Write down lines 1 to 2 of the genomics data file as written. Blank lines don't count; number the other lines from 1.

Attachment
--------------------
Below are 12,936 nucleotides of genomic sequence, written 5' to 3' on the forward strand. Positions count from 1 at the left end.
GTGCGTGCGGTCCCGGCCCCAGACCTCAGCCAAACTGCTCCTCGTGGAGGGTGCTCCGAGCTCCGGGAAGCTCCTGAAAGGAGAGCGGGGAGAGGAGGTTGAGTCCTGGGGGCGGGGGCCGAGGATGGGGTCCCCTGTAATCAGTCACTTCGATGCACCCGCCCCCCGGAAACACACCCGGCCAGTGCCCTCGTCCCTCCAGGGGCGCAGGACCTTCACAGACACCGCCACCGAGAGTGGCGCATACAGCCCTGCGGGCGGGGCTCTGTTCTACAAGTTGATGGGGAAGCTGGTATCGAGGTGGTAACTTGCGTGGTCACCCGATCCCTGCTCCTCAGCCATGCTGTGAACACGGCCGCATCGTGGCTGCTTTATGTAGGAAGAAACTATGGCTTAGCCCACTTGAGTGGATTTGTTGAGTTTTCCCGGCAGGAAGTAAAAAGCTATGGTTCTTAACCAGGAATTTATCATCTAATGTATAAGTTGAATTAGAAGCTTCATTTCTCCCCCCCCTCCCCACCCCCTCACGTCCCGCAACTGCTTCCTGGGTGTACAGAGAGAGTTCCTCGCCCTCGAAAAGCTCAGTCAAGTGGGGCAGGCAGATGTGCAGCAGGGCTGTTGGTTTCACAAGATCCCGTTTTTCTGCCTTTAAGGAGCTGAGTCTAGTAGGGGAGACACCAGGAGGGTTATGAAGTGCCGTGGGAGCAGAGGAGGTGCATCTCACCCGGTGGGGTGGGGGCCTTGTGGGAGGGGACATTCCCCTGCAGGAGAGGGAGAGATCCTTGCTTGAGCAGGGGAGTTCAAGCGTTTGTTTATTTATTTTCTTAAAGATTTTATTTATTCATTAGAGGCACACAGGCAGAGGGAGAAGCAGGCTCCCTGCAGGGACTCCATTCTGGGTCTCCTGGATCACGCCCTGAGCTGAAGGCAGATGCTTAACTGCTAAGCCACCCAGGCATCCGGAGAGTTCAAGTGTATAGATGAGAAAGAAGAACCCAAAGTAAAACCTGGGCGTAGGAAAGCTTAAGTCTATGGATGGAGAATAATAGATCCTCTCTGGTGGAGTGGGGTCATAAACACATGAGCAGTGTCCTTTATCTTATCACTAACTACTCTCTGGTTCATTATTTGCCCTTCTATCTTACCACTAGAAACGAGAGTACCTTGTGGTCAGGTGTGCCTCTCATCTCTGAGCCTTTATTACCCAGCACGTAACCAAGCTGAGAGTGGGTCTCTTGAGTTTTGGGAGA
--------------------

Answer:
Below are 12,936 nucleotides of genomic sequence, written 5' to 3' on the forward strand. Positions count from 1 at the left end.
GTGCGTGCGGTCCCGGCCCCAGACCTCAGCCAAACTGCTCCTCGTGGAGGGTGCTCCGAGCTCCGGGAAGCTCCTGAAAGGAGAGCGGGGAGAGGAGGTTGAGTCCTGGGGGCGGGGGCCGAGGATGGGGTCCCCTGTAATCAGTCACTTCGATGCACCCGCCCCCCGGAAACACACCCGGCCAGTGCCCTCGTCCCTCCAGGGGCGCAGGACCTTCACAGACACCGCCACCGAGAGTGGCGCATACAGCCCTGCGGGCGGGGCTCTGTTCTACAAGTTGATGGGGAAGCTGGTATCGAGGTGGTAACTTGCGTGGTCACCCGATCCCTGCTCCTCAGCCATGCTGTGAACACGGCCGCATCGTGGCTGCTTTATGTAGGAAGAAACTATGGCTTAGCCCACTTGAGTGGATTTGTTGAGTTTTCCCGGCAGGAAGTAAAAAGCTATGGTTCTTAACCAGGAATTTATCATCTAATGTATAAGTTGAATTAGAAGCTTCATTTCTCCCCCCCCTCCCCACCCCCTCACGTCCCGCAACTGCTTCCTGGGTGTACAGAGAGAGTTCCTCGCCCTCGAAAAGCTCAGTCAAGTGGGGCAGGCAGATGTGCAGCAGGGCTGTTGGTTTCACAAGATCCCGTTTTTCTGCCTTTAAGGAGCTGAGTCTAGTAGGGGAGACACCAGGAGGGTTATGAAGTGCCGTGGGAGCAGAGGAGGTGCATCTCACCCGGTGGGGTGGGGGCCTTGTGGGAGGGGACATTCCCCTGCAGGAGAGGGAGAGATCCTTGCTTGAGCAGGGGAGTTCAAGCGTTTGTTTATTTATTTTCTTAAAGATTTTATTTATTCATTAGAGGCACACAGGCAGAGGGAGAAGCAGGCTCCCTGCAGGGACTCCATTCTGGGTCTCCTGGATCACGCCCTGAGCTGAAGGCAGATGCTTAACTGCTAAGCCACCCAGGCATCCGGAGAGTTCAAGTGTATAGATGAGAAAGAAGAACCCAAAGTAAAACCTGGGCGTAGGAAAGCTTAAGTCTATGGATGGAGAATAATAGATCCTCTCTGGTGGAGTGGGGTCATAAACACATGAGCAGTGTCCTTTATCTTATCACTAACTACTCTCTGGTTCATTATTTGCCCTTCTATCTTACCACTAGAAACGAGAGTACCTTGTGGTCAGGTGTGCCTCTCATCTCTGAGCCTTTATTACCCAGCACGTAACCAAGCTGAGAGTGGGTCTCTTGAGTTTTGGGAGA